Monthly Archives: January 2012

Reading: random notes

A group of young men stood outside the gates of the Jaipur Literature festival for three days, handing out blue-and-gold, handbag-sized copies of the Quran. Several journalists noted their presence, but in the ugliness of the threats by a minority of protestors on the last day that shut down Rushdie’s talk and almost shut down […]

The JLF columns: Unhearing the words

(Published in the Business Standard on January 23rd and 24th; both were written at the Jaipur Literature Festival. This is the first piece.)There were two Jaipur Literature Festivals this year. The first was the festival that attracts readers by the thousands, to hear celebrities like Oprah, writers of the calibre of Tom Stoppard or Bama […]

Ten of the best: JLF sessions

The official recordings of the sessions by Amitava Kumar, Hari Kunzru, Jeet Thayil and Ruchir Joshi where the writers read out from the Satanic Verses as a gesture of protest are not available on the festival site. Ten other discussions/ readings that stood out for me: 1) Michael Ondaatje, discussing Cat’s Cradle with Amitava Kumar. […]

Speaking Volumes: Listening To Rushdie

(Published in the Business Standard, January 17, 2012) In all the claims made for Chetan Bhagat, tireless father of the Indian bestseller, this is one you will never hear: he disturbs the peace. In all the arguments made against Salman Rushdie’s attendance at the Jaipur Literature Festival this week, the gist of them is just […]

Speaking Volumes: Dickens and the Oriental Scene

(Carried in the Business Standard, 10 January 2012)At the Bhowanipore cemetery in Calcutta, visitors can walk down the neat rows of graves with their tidy crosses towards the civilian section, to the plot where Charles Dickens’ son rests in peace. Lieutenant Walter Landor Dickens was one of the young “griffs” who died early in the […]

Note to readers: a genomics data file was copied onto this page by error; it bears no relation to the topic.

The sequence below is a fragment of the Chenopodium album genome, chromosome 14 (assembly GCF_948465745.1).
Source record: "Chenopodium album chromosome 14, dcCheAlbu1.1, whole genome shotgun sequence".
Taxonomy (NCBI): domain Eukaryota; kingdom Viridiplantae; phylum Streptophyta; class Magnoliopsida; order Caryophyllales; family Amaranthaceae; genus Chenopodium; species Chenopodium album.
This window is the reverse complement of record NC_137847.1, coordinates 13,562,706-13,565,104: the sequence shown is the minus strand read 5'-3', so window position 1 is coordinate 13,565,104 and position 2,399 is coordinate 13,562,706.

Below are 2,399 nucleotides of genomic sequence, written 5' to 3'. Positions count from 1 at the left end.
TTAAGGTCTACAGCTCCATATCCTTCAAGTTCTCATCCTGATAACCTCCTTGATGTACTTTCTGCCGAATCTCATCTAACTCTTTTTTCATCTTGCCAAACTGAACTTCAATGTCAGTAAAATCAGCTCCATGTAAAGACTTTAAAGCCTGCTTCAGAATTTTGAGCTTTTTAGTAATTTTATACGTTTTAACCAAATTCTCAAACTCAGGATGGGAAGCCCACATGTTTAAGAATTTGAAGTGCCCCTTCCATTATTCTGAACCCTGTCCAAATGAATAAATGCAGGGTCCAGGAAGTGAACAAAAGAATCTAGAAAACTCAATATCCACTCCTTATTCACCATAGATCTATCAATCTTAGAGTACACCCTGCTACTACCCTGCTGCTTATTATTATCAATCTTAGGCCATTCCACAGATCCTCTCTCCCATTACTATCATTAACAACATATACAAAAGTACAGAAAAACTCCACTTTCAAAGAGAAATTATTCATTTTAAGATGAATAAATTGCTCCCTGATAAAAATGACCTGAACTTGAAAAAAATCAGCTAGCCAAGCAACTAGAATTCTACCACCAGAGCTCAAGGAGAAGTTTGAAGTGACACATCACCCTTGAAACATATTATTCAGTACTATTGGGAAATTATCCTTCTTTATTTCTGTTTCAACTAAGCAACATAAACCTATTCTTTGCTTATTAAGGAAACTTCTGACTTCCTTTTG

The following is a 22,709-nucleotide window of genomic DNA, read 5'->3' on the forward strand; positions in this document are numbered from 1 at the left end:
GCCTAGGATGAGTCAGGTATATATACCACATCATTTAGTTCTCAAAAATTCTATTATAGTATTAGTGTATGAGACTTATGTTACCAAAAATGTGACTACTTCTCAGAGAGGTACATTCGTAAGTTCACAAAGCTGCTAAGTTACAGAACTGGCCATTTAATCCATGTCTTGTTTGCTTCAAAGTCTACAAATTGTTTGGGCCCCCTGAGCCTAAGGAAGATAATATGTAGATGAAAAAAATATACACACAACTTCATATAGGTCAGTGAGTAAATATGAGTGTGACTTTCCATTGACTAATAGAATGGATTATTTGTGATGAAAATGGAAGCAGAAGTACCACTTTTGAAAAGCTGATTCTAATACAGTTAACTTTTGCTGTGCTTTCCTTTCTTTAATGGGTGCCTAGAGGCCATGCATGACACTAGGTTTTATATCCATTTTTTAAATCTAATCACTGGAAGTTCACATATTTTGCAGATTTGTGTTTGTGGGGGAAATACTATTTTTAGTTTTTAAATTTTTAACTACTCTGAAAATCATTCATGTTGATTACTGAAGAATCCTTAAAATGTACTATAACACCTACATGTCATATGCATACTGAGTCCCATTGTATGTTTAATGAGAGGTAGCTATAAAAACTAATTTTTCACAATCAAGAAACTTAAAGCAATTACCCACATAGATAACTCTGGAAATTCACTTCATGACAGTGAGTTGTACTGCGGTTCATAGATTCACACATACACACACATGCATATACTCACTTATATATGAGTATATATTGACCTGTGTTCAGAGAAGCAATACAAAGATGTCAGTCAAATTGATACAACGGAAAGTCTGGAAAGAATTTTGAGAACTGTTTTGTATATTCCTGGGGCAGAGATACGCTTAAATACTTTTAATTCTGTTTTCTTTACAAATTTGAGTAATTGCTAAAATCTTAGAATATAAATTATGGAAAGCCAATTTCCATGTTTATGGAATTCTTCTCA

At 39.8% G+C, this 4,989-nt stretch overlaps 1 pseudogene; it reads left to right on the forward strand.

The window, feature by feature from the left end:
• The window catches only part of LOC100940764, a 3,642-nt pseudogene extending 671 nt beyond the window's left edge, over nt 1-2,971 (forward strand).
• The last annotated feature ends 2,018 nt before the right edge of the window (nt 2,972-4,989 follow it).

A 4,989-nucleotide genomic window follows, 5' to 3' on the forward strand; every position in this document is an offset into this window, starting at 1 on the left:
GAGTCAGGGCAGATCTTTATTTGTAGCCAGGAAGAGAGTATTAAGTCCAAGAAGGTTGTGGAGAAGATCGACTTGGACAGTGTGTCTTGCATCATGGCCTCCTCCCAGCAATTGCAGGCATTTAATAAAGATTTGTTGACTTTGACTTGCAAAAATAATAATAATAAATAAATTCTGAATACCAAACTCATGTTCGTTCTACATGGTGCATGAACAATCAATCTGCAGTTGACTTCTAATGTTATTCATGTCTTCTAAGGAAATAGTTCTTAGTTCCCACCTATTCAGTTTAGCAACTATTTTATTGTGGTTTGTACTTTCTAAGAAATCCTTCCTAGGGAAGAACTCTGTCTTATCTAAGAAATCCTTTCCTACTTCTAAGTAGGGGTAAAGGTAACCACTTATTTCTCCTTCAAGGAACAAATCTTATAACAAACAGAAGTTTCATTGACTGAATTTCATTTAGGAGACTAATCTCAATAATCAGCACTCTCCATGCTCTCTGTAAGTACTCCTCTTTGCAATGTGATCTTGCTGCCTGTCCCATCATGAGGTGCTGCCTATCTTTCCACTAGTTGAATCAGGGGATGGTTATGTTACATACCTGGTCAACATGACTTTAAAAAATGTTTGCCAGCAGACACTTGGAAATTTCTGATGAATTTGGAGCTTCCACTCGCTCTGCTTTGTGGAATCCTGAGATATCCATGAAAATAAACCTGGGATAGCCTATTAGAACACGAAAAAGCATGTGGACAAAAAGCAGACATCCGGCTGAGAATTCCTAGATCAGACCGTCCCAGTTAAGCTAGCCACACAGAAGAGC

Speaking Volumes: 2011 and 2012 in books

(Published in the Business Standard, January 2, 2012)South Asian fiction in 2011 was alive and thriving, despite premature reports of its demise. To be fair, Chetan Bhagat and the authors of bestsellers such as The Saga of Love Via Telephone Tring Tring made it ridiculously easy for even the marginally talented to look like writers […]

Speaking Volumes: 2011′s best S Asian non-fiction

(Published in the Business Standard, December 27, 2011) From the biography of a killer disease to a tale of three lovers and one murder, the Opium Wars to the life of a woman who found madness instead of God, this year’s non-fiction by Indians or set in Asia took a wide view of the world. […]

Speaking Volumes: 2011′s best S Asian non-fiction

(Published in the Business Standard, December 27, 2011)From the biography of a killer disease to a tale of three lovers and one murder, the Opium Wars to the life of a woman who found madness instead of God, this year’s non-fiction by Indians or set in Asia took a wide view of the world. What […]

Speaking Volumes: So long, and thanks for all the fish

(Published in the Business Standard, December 20, 2011.)Except for the books, they had little in common. The writers and book lovers who died in 2011 spanned worlds of experience, from Diana Wynne Jones, who survived a horrifying childhood to become a writer of children’s books, to Vaclav Havel, the playwright who ushered his country safely […]

Speaking Volumes: Bag of Bones

(Published in the Business Standard, December 13, 2011. This is a longer version of the column that was carried in print.) It was a measure of the relative innocence of Delhi (and India) in 1978 that the murder of two children would hit the city so hard. In the absence of the noise of today’s […]

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